by Amy Martin
published Saturday, January 18, 2014
Brian Regan broods. He ruminates, ponders and obsesses on topics, even mundane things like cutting in line and small talk at parties. The Regan rabbit hole is long and exponentially absurd. If he didn’t channel his maniacal focus into comedy, he could be the crazy guy who scribbles conspiracy theories across walls. But he does and we’re glad.
At the Music Hall at Fair Park on Friday night, Regan packed in 2,900 fans so familiar they could yell out names of bits as encore requests. He started out at a moderately high level of energy and stayed there, prompting a continual percolation of chuckles and deep laughs. No shocks and surprises, nor a whole lot of guffaws, yet a reliably funny guy every minute of the way.
The comic presents a carefully pitched blend of humor devoid of meanness, crudeness, cursing or sexual bravado, and barely any references to topical events. He did four funny minutes just on ironing boards. Regan’s the perfect date-night comic and phenomenally popular in Mormon-heavy Utah and at family-friendly resorts.
Regan’s not a revealing person; his is not inside-out comedy. He’s a quintessential observer in the Seinfeldian mode. (Regan opened for Seinfeld in the early years.) Regan: “Catch of the day. Why is it always fish? Don’t we catch cows?” He mused on the weirdness of friends named Winston and making dates in movies — “OK, I’ll pick you up at 8” — versus the real complexities of Byzantine scheduling and elaborate directions.
While other comics dip into profanity and sex to get quick laughs and pump up the energy, Regan relies on physicality. Bits and routines often involve exaggerated enactments, weird walks, odd postures and an abundance of Carlinesque facial expressions. All of that laced with the weirdest array of sounds and warped words that at times brings to mind barking seals or baying dogs.
Regan’s a craft comic, teaching himself the trade from the ground floor starting as a comedy club bus boy. He’s expressed no interest in sitcom or movie roles. Stand up is what he does, managing to fill large halls with little promotion. He’s toured relentlessly for 25 years and stage is the only place he appears to be truly comfortable. After two successful specials for Comedy Central, he’s now self releasing his videos and CDs, beholden to no one but himself. Comics like Mark Maron are in awe and Seinfeld featured him in last season’s Comedians in Cars Getting Coffee.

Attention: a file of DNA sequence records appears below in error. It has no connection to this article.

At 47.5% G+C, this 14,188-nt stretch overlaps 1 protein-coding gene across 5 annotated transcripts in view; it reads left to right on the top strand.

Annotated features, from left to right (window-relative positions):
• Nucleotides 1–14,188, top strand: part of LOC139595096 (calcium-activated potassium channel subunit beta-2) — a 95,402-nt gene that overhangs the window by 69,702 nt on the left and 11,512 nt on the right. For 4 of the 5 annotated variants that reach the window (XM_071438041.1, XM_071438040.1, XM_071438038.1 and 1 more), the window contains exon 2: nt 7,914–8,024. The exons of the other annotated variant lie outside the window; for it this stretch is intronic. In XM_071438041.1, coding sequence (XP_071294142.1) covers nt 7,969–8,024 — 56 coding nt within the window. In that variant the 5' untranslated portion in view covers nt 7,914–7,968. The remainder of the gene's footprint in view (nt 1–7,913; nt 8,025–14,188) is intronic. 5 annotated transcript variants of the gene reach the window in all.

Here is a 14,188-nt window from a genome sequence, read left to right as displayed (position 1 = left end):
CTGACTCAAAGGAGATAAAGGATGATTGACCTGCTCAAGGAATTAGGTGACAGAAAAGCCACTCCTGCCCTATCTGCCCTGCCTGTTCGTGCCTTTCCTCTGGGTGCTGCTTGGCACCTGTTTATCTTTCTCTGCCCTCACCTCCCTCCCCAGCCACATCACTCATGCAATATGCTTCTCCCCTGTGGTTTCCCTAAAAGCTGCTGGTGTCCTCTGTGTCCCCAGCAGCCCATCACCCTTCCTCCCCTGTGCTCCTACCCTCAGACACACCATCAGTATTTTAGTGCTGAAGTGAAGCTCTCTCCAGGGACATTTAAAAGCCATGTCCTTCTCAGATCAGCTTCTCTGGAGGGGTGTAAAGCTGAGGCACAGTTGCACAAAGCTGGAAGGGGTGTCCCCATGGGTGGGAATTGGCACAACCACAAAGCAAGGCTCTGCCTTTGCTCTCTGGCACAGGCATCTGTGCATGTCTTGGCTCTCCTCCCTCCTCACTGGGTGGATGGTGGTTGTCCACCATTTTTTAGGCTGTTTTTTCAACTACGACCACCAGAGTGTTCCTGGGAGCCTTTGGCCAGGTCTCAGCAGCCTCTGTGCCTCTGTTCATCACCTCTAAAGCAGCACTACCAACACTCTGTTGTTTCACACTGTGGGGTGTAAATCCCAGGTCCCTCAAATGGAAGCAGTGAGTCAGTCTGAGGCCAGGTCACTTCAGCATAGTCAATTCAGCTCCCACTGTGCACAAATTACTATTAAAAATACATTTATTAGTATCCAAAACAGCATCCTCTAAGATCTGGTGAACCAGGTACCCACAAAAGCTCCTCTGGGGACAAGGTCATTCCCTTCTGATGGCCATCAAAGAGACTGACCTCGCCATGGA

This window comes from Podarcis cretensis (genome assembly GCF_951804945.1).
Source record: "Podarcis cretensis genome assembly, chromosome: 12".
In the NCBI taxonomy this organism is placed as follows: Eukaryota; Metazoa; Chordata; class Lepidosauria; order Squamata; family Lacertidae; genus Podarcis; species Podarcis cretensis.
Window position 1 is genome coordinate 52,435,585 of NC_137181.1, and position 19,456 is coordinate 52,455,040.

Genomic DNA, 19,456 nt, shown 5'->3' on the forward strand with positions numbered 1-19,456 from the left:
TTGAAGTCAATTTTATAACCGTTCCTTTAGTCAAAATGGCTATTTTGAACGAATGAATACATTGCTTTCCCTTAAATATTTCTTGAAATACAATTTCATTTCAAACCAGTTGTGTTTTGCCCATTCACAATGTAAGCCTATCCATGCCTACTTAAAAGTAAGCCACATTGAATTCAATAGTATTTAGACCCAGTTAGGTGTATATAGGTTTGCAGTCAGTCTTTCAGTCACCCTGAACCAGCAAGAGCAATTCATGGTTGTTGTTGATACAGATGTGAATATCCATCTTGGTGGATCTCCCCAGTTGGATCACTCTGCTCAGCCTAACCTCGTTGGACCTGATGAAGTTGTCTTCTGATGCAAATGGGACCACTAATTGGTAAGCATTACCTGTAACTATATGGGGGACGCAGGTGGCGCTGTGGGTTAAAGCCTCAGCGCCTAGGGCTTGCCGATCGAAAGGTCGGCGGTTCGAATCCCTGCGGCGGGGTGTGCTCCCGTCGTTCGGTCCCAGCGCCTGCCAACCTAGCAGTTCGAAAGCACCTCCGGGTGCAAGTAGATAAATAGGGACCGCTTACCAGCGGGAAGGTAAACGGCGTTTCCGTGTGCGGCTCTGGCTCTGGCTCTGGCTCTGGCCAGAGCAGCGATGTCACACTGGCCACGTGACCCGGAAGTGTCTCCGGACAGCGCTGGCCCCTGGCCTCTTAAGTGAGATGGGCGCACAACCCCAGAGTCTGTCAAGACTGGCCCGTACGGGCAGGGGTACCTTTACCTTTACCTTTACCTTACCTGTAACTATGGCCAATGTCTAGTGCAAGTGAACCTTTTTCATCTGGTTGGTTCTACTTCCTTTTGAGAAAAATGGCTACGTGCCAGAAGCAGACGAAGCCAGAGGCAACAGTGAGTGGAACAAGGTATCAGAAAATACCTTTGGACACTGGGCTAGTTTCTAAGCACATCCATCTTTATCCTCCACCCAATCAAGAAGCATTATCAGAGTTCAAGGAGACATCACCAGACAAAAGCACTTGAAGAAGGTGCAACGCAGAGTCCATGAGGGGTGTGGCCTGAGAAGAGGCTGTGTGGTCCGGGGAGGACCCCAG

What little Regan reveals of himself is in small glimpses and asides. A spot of darkness emerged when he spoke of seeing a sign: Fiedler Roofing. How could someone, he thought, not see the obvious pun of Fiedler on the Roof. “That kept me up to 3 am thinking on this. [pause] One of the things you learn is when to just let it go.”
Another door into the mind of Regan opened in a tale that started traditionally enough with the drudgery of lines at amusement park rides. That morphed into rude people who try to cut in line. When he rebuked an entire family that tried to slide past he and his two kids, he engaged in a little chest beating about setting an example. Then he went on to the chasm between what he did and what he’d wish he’d done: flinging the contents of their pockets, plus their hats, purse and bags, far away because “I thought that’s what you wanted, complete anarchy. Order lives in this line, it is the line!”